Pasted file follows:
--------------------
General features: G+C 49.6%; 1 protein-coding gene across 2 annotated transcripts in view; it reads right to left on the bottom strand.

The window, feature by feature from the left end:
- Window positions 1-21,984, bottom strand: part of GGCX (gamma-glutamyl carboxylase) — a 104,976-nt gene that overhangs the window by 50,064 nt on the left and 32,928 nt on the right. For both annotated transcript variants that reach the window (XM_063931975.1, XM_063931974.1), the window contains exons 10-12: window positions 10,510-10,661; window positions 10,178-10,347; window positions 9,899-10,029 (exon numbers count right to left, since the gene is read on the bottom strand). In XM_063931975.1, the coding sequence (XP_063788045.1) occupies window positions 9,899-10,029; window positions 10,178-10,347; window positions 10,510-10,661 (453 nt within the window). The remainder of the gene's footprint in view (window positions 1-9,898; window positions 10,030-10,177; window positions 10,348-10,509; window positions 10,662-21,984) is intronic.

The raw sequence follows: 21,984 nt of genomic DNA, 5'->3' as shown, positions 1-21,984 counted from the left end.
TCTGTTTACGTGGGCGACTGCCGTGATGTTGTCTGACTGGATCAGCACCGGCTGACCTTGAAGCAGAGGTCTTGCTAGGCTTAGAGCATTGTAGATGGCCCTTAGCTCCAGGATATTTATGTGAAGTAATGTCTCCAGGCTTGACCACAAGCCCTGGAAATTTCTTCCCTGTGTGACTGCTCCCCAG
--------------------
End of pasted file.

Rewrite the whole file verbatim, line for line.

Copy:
General features: G+C 49.6%; 1 protein-coding gene across 2 annotated transcripts in view; it reads right to left on the bottom strand.

The window, feature by feature from the left end:
- Window positions 1-21,984, bottom strand: part of GGCX (gamma-glutamyl carboxylase) — a 104,976-nt gene that overhangs the window by 50,064 nt on the left and 32,928 nt on the right. For both annotated transcript variants that reach the window (XM_063931975.1, XM_063931974.1), the window contains exons 10-12: window positions 10,510-10,661; window positions 10,178-10,347; window positions 9,899-10,029 (exon numbers count right to left, since the gene is read on the bottom strand). In XM_063931975.1, the coding sequence (XP_063788045.1) occupies window positions 9,899-10,029; window positions 10,178-10,347; window positions 10,510-10,661 (453 nt within the window). The remainder of the gene's footprint in view (window positions 1-9,898; window positions 10,030-10,177; window positions 10,348-10,509; window positions 10,662-21,984) is intronic.

The raw sequence follows: 21,984 nt of genomic DNA, 5'->3' as shown, positions 1-21,984 counted from the left end.
TCTGTTTACGTGGGCGACTGCCGTGATGTTGTCTGACTGGATCAGCACCGGCTGACCTTGAAGCAGAGGTCTTGCTAGGCTTAGAGCATTGTAGATGGCCCTTAGCTCCAGGATATTTATGTGAAGTAATGTCTCCAGGCTTGACCACAAGCCCTGGAAATTTCTTCCCTGTGTGACTGCTCCCCAG